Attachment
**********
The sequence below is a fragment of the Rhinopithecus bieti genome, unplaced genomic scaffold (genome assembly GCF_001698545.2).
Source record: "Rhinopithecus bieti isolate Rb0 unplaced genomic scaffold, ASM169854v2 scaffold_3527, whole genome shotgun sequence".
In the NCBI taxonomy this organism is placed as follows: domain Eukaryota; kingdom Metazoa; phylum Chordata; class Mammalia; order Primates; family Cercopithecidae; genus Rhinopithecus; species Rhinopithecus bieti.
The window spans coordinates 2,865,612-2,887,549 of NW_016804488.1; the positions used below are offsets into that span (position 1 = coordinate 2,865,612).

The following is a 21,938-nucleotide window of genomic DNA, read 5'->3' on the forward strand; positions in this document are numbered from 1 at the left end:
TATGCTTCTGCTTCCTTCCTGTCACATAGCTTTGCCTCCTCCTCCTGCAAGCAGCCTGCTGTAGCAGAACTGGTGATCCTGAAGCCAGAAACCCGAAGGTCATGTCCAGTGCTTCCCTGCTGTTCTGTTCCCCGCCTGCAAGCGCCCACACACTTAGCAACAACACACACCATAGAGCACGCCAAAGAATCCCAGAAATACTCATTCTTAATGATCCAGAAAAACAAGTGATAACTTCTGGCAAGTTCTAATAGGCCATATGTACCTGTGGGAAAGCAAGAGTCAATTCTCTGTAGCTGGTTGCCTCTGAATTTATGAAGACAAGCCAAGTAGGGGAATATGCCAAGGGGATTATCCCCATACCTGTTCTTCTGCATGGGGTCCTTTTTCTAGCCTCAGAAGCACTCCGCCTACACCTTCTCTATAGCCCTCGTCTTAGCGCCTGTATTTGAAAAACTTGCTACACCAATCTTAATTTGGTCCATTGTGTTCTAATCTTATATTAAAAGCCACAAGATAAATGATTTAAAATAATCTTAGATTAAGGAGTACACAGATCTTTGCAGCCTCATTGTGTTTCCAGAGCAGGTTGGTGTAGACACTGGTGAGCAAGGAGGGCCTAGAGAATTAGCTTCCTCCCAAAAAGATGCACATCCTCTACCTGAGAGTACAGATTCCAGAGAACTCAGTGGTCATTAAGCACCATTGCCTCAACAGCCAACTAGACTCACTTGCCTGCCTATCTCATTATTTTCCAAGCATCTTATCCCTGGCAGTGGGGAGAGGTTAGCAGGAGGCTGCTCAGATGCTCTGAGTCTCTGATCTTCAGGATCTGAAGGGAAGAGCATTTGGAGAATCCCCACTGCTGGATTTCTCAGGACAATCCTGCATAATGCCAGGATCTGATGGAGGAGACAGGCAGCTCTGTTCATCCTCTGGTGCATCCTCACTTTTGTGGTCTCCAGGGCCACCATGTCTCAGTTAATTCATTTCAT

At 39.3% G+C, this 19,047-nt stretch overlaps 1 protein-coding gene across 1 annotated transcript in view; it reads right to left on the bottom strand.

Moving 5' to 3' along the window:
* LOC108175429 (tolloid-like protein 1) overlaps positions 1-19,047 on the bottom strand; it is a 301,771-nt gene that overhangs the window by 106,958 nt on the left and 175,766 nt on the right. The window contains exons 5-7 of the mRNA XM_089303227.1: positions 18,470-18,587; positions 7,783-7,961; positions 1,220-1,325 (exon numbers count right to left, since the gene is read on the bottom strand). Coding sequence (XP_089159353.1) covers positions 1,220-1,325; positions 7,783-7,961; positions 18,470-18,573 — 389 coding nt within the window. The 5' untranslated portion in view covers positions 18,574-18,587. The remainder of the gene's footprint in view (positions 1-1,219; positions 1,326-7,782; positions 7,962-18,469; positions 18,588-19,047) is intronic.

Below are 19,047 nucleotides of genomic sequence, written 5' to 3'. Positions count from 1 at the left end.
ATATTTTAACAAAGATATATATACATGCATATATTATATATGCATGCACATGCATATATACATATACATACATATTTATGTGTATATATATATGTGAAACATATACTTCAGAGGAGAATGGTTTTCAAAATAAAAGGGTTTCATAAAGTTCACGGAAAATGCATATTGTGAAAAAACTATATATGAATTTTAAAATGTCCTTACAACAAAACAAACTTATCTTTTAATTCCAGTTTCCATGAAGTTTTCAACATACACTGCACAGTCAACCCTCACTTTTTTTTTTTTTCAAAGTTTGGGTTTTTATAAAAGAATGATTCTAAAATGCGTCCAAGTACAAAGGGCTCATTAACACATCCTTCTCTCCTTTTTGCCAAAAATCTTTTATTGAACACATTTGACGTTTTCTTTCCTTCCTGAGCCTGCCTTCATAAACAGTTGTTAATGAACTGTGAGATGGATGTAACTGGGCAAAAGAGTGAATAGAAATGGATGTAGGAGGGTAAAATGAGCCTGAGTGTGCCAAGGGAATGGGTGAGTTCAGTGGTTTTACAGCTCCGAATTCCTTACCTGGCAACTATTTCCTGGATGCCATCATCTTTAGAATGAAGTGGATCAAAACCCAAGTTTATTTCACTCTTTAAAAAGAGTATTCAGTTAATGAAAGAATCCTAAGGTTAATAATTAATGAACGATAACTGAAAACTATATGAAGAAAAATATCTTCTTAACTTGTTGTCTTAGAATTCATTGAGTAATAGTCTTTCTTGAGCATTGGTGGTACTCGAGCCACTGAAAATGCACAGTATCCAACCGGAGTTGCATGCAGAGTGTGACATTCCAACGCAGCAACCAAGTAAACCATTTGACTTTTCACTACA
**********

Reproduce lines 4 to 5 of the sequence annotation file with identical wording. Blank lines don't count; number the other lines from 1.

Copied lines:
The window spans coordinates 2,865,612-2,887,549 of NW_016804488.1; the positions used below are offsets into that span (position 1 = coordinate 2,865,612).

The following is a 21,938-nucleotide window of genomic DNA, read 5'->3' on the forward strand; positions in this document are numbered from 1 at the left end: